Note that the BAR support weapon is not removed from play.  It will remain in hex H6 and the German squad may pick it up during the rally phase of the next turn if it is the only unit in the hex.

Example #4 - Heroes!

Heroes get a special bonus in melee, which I'll talk about a little further down.


Here we have the almost the same units as the previous example with two exceptions - the Americans have a 2-2-6 hero (Hinshaw) with them and the Germans in H6 have an MG42 machinegun (not in its tripod position).  The American player moves everyone in G5 into H6 and melee begins.

The Americans calculate their firepower.  The 2-5-4 and BAR make for a firepower of 3 and the hero has a firepower of 2.  The total firepower here for the US units is therefore a 5.

The Germans have a 1-6-4 squad with the MG42 for a total firepower of 3.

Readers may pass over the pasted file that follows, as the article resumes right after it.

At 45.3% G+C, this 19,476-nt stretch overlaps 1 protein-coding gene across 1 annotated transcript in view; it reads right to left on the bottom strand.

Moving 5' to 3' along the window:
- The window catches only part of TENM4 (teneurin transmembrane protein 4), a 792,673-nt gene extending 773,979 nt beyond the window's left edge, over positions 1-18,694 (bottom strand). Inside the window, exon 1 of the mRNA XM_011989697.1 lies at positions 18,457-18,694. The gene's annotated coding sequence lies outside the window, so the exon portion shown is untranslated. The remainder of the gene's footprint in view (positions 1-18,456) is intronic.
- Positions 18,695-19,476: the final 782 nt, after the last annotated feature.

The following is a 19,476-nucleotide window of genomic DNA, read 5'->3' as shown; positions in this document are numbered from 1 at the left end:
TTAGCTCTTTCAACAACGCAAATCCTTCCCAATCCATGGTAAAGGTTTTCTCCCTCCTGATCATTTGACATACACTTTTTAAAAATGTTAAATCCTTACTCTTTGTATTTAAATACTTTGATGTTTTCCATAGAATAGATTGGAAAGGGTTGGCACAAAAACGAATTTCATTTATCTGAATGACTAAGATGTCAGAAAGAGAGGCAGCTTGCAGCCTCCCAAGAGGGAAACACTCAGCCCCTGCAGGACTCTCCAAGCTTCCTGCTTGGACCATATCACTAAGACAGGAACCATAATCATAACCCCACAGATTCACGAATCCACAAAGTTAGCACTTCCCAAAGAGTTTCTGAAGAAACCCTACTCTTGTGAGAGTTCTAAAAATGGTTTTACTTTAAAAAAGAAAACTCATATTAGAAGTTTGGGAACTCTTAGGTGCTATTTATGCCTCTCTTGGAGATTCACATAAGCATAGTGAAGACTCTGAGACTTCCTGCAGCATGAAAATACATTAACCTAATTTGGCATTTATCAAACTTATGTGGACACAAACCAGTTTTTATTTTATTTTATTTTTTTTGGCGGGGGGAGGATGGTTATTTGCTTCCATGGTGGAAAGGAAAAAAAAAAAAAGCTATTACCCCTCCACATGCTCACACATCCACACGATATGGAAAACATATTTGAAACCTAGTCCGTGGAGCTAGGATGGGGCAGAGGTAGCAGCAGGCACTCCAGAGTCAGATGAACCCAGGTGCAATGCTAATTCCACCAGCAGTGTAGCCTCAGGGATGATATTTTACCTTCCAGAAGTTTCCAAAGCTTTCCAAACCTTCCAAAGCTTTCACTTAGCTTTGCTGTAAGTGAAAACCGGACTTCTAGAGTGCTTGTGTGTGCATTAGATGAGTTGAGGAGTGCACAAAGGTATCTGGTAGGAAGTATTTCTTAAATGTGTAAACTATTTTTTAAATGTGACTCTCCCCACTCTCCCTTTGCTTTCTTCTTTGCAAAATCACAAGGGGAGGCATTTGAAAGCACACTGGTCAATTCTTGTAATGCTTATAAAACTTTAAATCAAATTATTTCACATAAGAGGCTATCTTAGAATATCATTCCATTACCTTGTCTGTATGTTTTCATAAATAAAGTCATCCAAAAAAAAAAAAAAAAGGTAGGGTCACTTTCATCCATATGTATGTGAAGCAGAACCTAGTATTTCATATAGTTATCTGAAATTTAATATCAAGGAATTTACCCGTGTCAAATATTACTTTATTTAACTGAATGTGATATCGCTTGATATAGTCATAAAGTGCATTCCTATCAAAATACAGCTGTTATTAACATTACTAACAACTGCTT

With 5 vs 3, we need to do a little math to work these into odds that fit into the melee table.  The closest odds we can get here after reducing the ratio is 1-1.  However, since we have a hero involved in the melee, the US player gets a bonus shift of one column to the right on the melee table.  So the US player is now using the 3-2 column for the attack and needs a 7 or better to eliminate the German squad.

Rolling two dice, the US player gets a 6, which is modified by the US leadership rating to a 7.  This means that the German squad will be eliminated.  However, as with all melee, the eliminated player gets a shot back at his enemies.

The German player picks a target for his melee.  He can either go for the US 2-5-4 squad or the hero.  He decides to attack the American hero.  The German total firepower is 3 and the US hero's firepower is 2.  Looking at the 3-2 column, the German player needs a 7 or better to eliminate Hinshaw.  Note that the hero does NOT get any bonus column shift when he is the melee defender.